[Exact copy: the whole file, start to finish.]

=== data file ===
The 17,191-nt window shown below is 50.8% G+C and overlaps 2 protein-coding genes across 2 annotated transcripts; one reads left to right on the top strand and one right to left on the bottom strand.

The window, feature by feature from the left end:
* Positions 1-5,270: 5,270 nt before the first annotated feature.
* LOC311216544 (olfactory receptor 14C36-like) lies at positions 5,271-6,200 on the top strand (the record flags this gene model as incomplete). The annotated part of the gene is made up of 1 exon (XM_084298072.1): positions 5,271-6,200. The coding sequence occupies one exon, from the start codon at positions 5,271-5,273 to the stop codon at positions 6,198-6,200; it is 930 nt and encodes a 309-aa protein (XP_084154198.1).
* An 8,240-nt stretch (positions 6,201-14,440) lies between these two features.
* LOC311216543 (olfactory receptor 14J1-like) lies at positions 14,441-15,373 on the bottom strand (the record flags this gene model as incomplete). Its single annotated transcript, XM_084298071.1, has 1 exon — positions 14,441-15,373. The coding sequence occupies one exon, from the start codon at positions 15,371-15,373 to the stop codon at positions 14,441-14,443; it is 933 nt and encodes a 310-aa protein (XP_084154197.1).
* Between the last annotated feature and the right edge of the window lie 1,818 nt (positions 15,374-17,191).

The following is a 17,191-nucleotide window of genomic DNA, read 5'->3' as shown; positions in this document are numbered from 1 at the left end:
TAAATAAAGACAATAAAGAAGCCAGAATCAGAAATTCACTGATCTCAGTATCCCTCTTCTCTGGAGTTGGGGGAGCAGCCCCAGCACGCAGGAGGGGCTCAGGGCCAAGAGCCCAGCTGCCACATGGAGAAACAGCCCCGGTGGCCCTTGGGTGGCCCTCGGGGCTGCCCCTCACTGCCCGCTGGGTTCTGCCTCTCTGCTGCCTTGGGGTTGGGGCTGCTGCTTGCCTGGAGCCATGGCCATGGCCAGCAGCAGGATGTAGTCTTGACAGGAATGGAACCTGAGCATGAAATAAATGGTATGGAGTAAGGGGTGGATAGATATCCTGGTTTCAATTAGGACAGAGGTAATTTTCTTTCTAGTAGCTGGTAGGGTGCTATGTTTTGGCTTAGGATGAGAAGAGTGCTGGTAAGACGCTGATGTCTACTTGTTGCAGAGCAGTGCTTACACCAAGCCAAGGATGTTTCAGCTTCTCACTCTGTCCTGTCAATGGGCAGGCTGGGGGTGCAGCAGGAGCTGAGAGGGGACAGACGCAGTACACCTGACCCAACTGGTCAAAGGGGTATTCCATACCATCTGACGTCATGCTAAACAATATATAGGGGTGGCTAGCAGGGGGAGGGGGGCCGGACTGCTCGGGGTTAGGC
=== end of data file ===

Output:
The 17,191-nt window shown below is 50.8% G+C and overlaps 2 protein-coding genes across 2 annotated transcripts; one reads left to right on the top strand and one right to left on the bottom strand.

The window, feature by feature from the left end:
* Positions 1-5,270: 5,270 nt before the first annotated feature.
* LOC311216544 (olfactory receptor 14C36-like) lies at positions 5,271-6,200 on the top strand (the record flags this gene model as incomplete). The annotated part of the gene is made up of 1 exon (XM_084298072.1): positions 5,271-6,200. The coding sequence occupies one exon, from the start codon at positions 5,271-5,273 to the stop codon at positions 6,198-6,200; it is 930 nt and encodes a 309-aa protein (XP_084154198.1).
* An 8,240-nt stretch (positions 6,201-14,440) lies between these two features.
* LOC311216543 (olfactory receptor 14J1-like) lies at positions 14,441-15,373 on the bottom strand (the record flags this gene model as incomplete). Its single annotated transcript, XM_084298071.1, has 1 exon — positions 14,441-15,373. The coding sequence occupies one exon, from the start codon at positions 15,371-15,373 to the stop codon at positions 14,441-14,443; it is 933 nt and encodes a 310-aa protein (XP_084154197.1).
* Between the last annotated feature and the right edge of the window lie 1,818 nt (positions 15,374-17,191).

The following is a 17,191-nucleotide window of genomic DNA, read 5'->3' as shown; positions in this document are numbered from 1 at the left end:
TAAATAAAGACAATAAAGAAGCCAGAATCAGAAATTCACTGATCTCAGTATCCCTCTTCTCTGGAGTTGGGGGAGCAGCCCCAGCACGCAGGAGGGGCTCAGGGCCAAGAGCCCAGCTGCCACATGGAGAAACAGCCCCGGTGGCCCTTGGGTGGCCCTCGGGGCTGCCCCTCACTGCCCGCTGGGTTCTGCCTCTCTGCTGCCTTGGGGTTGGGGCTGCTGCTTGCCTGGAGCCATGGCCATGGCCAGCAGCAGGATGTAGTCTTGACAGGAATGGAACCTGAGCATGAAATAAATGGTATGGAGTAAGGGGTGGATAGATATCCTGGTTTCAATTAGGACAGAGGTAATTTTCTTTCTAGTAGCTGGTAGGGTGCTATGTTTTGGCTTAGGATGAGAAGAGTGCTGGTAAGACGCTGATGTCTACTTGTTGCAGAGCAGTGCTTACACCAAGCCAAGGATGTTTCAGCTTCTCACTCTGTCCTGTCAATGGGCAGGCTGGGGGTGCAGCAGGAGCTGAGAGGGGACAGACGCAGTACACCTGACCCAACTGGTCAAAGGGGTATTCCATACCATCTGACGTCATGCTAAACAATATATAGGGGTGGCTAGCAGGGGGAGGGGGGCCGGACTGCTCGGGGTTAGGC